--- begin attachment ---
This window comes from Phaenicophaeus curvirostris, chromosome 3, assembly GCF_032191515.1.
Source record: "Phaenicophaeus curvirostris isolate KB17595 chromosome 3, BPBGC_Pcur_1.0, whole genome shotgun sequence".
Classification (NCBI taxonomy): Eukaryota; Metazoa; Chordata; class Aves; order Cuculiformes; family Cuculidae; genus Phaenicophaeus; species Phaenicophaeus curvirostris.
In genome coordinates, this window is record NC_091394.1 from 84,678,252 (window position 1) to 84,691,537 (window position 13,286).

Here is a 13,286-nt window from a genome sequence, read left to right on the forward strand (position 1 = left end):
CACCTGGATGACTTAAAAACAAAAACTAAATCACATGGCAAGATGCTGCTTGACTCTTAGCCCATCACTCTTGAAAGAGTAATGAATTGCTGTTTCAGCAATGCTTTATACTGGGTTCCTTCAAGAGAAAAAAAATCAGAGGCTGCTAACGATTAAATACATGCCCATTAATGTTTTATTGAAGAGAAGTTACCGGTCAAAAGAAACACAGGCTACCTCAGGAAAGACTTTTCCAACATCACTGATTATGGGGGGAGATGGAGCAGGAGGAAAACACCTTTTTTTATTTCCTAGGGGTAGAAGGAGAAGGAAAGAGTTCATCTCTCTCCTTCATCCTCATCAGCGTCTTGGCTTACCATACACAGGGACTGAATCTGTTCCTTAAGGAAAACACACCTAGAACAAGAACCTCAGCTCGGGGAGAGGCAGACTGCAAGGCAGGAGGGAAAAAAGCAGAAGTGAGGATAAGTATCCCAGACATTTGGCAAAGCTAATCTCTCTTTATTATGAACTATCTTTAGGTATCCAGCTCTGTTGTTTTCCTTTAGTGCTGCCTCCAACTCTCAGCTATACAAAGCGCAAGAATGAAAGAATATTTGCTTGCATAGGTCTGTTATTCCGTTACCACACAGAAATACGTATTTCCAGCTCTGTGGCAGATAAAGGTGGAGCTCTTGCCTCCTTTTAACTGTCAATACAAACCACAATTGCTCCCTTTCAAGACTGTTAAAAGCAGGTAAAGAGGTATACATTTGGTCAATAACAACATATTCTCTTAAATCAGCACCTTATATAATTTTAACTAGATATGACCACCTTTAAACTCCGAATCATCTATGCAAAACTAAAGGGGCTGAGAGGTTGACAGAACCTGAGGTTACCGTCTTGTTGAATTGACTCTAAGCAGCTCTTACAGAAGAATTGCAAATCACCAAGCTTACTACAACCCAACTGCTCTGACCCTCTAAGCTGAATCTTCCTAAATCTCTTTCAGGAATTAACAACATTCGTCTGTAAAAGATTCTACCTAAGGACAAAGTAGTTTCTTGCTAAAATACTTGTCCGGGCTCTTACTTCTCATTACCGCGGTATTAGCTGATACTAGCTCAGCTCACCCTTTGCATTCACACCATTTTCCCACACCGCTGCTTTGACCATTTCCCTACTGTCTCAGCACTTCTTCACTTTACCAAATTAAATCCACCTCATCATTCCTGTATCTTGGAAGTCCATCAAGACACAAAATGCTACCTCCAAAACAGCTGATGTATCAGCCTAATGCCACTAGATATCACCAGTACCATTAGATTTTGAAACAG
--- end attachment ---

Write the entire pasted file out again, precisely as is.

This window comes from Phaenicophaeus curvirostris, chromosome 3, assembly GCF_032191515.1.
Source record: "Phaenicophaeus curvirostris isolate KB17595 chromosome 3, BPBGC_Pcur_1.0, whole genome shotgun sequence".
Classification (NCBI taxonomy): Eukaryota; Metazoa; Chordata; class Aves; order Cuculiformes; family Cuculidae; genus Phaenicophaeus; species Phaenicophaeus curvirostris.
In genome coordinates, this window is record NC_091394.1 from 84,678,252 (window position 1) to 84,691,537 (window position 13,286).

Here is a 13,286-nt window from a genome sequence, read left to right on the forward strand (position 1 = left end):
CACCTGGATGACTTAAAAACAAAAACTAAATCACATGGCAAGATGCTGCTTGACTCTTAGCCCATCACTCTTGAAAGAGTAATGAATTGCTGTTTCAGCAATGCTTTATACTGGGTTCCTTCAAGAGAAAAAAAATCAGAGGCTGCTAACGATTAAATACATGCCCATTAATGTTTTATTGAAGAGAAGTTACCGGTCAAAAGAAACACAGGCTACCTCAGGAAAGACTTTTCCAACATCACTGATTATGGGGGGAGATGGAGCAGGAGGAAAACACCTTTTTTTATTTCCTAGGGGTAGAAGGAGAAGGAAAGAGTTCATCTCTCTCCTTCATCCTCATCAGCGTCTTGGCTTACCATACACAGGGACTGAATCTGTTCCTTAAGGAAAACACACCTAGAACAAGAACCTCAGCTCGGGGAGAGGCAGACTGCAAGGCAGGAGGGAAAAAAGCAGAAGTGAGGATAAGTATCCCAGACATTTGGCAAAGCTAATCTCTCTTTATTATGAACTATCTTTAGGTATCCAGCTCTGTTGTTTTCCTTTAGTGCTGCCTCCAACTCTCAGCTATACAAAGCGCAAGAATGAAAGAATATTTGCTTGCATAGGTCTGTTATTCCGTTACCACACAGAAATACGTATTTCCAGCTCTGTGGCAGATAAAGGTGGAGCTCTTGCCTCCTTTTAACTGTCAATACAAACCACAATTGCTCCCTTTCAAGACTGTTAAAAGCAGGTAAAGAGGTATACATTTGGTCAATAACAACATATTCTCTTAAATCAGCACCTTATATAATTTTAACTAGATATGACCACCTTTAAACTCCGAATCATCTATGCAAAACTAAAGGGGCTGAGAGGTTGACAGAACCTGAGGTTACCGTCTTGTTGAATTGACTCTAAGCAGCTCTTACAGAAGAATTGCAAATCACCAAGCTTACTACAACCCAACTGCTCTGACCCTCTAAGCTGAATCTTCCTAAATCTCTTTCAGGAATTAACAACATTCGTCTGTAAAAGATTCTACCTAAGGACAAAGTAGTTTCTTGCTAAAATACTTGTCCGGGCTCTTACTTCTCATTACCGCGGTATTAGCTGATACTAGCTCAGCTCACCCTTTGCATTCACACCATTTTCCCACACCGCTGCTTTGACCATTTCCCTACTGTCTCAGCACTTCTTCACTTTACCAAATTAAATCCACCTCATCATTCCTGTATCTTGGAAGTCCATCAAGACACAAAATGCTACCTCCAAAACAGCTGATGTATCAGCCTAATGCCACTAGATATCACCAGTACCATTAGATTTTGAAACAG